Supporting bars in the above mentioned direct-heated cathode structure have a supporting protuberance at their upper end to prevent deformation during welding of springs and a barricade at their middle to confine the effect of the buckling that occurs during the electric resistance welding of conductive tape within their lower portion.

The fabrication method for the above mentioned direct-heated cathode structure in this invention is featured by a prepunching process wherein fixing segments are inserted to slot in the ceramic base and bend about 45 degrees, and a finish punching process wherein upper end of prepunched fixing segments are pressed over the ceramic base.

BRIEF DESCRIPTION OF THE DRAWINGS

Other advantages and features of the present invention will be clearly understood by an embodiment following in reference to attached drawings.

FIG. 1 shows a partially exploded perspective view illustrating the direct-heated cathode structure.

FIGS. 2(A) to 2(D) show processes illustrating the desirable fabrication method of this invention, FIG. 2-A illustrating the assembling of the ceramic base and supporting bars, FIG. 2-B illustrating the prepunching, FIG. 2-C illustrating the bending of fixing segments by prepunching and FIG. 2-D illustrating the finished punching;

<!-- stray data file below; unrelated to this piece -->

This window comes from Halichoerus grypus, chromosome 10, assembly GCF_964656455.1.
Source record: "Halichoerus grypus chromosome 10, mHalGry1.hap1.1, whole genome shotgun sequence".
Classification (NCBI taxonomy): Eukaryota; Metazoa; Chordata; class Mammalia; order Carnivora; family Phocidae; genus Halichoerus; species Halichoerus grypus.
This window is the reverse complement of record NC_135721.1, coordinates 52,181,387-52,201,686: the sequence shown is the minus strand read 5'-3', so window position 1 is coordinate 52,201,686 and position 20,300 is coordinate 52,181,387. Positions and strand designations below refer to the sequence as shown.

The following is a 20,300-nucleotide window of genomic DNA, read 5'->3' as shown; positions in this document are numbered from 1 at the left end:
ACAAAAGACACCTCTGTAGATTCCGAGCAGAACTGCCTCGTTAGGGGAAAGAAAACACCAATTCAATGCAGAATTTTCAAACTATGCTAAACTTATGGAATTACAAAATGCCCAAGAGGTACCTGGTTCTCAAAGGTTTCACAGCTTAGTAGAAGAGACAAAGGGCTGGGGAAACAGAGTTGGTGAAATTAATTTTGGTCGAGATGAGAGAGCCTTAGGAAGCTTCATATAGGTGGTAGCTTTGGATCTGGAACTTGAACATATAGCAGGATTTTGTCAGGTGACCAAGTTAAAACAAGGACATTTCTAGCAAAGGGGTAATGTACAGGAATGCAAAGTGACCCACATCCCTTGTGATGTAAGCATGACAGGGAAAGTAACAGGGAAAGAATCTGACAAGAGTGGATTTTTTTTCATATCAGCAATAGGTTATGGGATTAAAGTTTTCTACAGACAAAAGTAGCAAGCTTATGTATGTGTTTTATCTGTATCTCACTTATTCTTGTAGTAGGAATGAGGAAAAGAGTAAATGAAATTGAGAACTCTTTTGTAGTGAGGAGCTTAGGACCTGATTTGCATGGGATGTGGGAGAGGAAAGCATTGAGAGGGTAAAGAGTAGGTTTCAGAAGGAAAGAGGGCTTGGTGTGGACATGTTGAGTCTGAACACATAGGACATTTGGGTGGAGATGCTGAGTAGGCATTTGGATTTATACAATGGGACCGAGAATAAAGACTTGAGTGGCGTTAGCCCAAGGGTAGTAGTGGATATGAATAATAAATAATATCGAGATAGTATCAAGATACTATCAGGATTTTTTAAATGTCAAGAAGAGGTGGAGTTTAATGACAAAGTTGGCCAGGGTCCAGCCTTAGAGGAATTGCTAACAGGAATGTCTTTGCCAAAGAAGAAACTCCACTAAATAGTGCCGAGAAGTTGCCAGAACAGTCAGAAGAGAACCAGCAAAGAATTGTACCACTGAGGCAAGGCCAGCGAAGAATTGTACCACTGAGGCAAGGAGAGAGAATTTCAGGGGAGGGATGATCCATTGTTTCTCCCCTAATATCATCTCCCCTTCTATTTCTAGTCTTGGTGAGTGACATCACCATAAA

FIGS. 3-A and 3-B show graphs for the comparison of performance between the direct-heated cathode structure of this invention and the cathode structure of the same type in the prior art, FIG. 3-A illustrating the change of cut-off voltage and FIG. 3-B illustrating the change of emission; and

FIG. 4 shows a cross-sectional view of a direct-heated cathode structure in the prior art whereto a ceramic base is affixed.

DETAILED DESCRIPTION OF THE PRESENT INVENTION

Referring to FIG. 1, the direct-heated cathode structure includes a ceramic base 1 with slots 1' formed at both sides and supporting bars 2 with integrated fixing segments 8 at their upper portion which will be inserted into said slots 1' in the ceramic base 1 and fixed thereto by bending.

Because the filament supporting spring 3 and the conductive tape 2' will be welded to the upper portion and lower portion of supporting bars 2 respectively, a supporting protuberance 10 is formed at the upper end of the supporting bars so as to prevent the deformation of said spring 3 during welding and a groove-shaped barrier 20 is formed at about the middle of the supporting bars so as to confine the deformation by welding of conductive tape 2' to the lower portion of the supporting bars.

Fixing segments 8 are integrally extended paralled to the vertical axis of supporting bars 2 and are bent resulting in a supporting bar 2 which at its upper end is "L" shaped; and lower portion of fixing segments are bent outward forming seats 9.